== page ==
‘There’s been a mindset change’: Legacy publishers are catching up
Several legacy publishers have seen big traffic gains over the past year. In November, the most recently available comScore rankings, Wall Street Journal Online was up 47 per cent compared to a year ago. Forbes grew 38 percent. Hearst Digital Media was up 45 per cent. Condé Nast Digital added 37 per cent. CNN was up 22 per cent. The Washington Post’s traffic was up 56 per cent. This growth comes as some digital publishers have seen their own traffic growth slow down or stop altogether over the last year. Over the same period, BuzzFeed’s traffic was flat, according to comScore. Gawker Media’s was down 16 per cent.
“There was a period where the traditional publishers let the new digital entities make a lot of progress by serving readers in ways the incumbents couldn’t,” said Hearst digital president Troy Young. “But at this point, there is no functional difference between us and a Vox or Refinery 29 or any other next-gen player when it comes to tech, ad sales or how we create content everyday.”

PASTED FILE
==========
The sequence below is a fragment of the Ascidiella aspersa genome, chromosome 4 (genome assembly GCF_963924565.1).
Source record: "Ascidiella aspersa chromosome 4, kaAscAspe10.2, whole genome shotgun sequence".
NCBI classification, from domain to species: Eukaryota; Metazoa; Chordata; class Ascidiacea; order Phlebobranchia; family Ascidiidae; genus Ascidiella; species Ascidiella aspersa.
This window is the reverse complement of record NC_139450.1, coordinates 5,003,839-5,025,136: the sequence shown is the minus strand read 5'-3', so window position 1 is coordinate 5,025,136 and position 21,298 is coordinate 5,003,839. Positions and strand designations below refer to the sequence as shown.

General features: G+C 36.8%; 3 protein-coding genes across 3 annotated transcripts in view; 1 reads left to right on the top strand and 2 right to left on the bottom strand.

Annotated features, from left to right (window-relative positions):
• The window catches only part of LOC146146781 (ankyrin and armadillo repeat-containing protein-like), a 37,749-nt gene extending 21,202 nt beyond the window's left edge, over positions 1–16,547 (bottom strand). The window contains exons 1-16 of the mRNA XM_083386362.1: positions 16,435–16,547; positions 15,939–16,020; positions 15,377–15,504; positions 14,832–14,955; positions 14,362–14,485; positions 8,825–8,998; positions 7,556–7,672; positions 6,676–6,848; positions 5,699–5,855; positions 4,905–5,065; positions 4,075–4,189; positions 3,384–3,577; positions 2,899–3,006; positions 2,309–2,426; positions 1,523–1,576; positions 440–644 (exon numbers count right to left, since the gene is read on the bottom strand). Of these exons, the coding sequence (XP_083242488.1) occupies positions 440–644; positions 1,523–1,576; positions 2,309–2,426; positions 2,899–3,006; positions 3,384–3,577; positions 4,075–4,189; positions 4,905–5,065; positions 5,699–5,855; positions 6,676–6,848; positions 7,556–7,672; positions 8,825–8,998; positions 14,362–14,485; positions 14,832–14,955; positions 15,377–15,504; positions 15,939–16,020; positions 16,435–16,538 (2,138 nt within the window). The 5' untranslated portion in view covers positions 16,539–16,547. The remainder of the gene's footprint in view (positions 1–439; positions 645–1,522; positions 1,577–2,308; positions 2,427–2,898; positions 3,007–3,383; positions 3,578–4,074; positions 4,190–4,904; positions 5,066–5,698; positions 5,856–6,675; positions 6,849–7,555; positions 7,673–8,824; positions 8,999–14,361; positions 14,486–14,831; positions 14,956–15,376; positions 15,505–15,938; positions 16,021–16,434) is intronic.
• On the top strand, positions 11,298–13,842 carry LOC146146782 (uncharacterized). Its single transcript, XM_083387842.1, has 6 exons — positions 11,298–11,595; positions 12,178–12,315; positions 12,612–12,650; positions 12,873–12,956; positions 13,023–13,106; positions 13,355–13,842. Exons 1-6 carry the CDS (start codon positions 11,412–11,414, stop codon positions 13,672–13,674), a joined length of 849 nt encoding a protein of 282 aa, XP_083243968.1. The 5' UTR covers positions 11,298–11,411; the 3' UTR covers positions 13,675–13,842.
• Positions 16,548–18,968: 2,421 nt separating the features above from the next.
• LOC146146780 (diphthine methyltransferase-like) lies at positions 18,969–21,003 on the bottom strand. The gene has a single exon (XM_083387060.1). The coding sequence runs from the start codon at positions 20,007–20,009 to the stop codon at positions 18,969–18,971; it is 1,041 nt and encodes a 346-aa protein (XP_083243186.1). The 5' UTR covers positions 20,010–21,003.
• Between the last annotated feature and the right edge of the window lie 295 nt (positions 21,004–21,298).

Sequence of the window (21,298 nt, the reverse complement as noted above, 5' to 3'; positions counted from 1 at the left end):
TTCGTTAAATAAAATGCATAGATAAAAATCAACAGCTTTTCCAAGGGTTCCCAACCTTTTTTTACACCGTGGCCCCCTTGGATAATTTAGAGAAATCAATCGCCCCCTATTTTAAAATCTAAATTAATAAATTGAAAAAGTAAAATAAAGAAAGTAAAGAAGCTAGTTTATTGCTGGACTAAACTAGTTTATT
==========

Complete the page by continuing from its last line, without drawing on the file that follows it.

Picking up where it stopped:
The growth in audience is a product of legacy publishers getting smarter about what it takes to grow their audiences not only on their their own sites but also on platforms such as Facebook, Snapchat and Twitter. Roughly half of the most popular publishers on Facebook are traditional television and print brands, according to Newswhip, which also found that legacy print brands make up seven of the 10 most-shared sites on the platform. Likewise, half of publishers on Snapchat Discover are incumbent print and TV companies.
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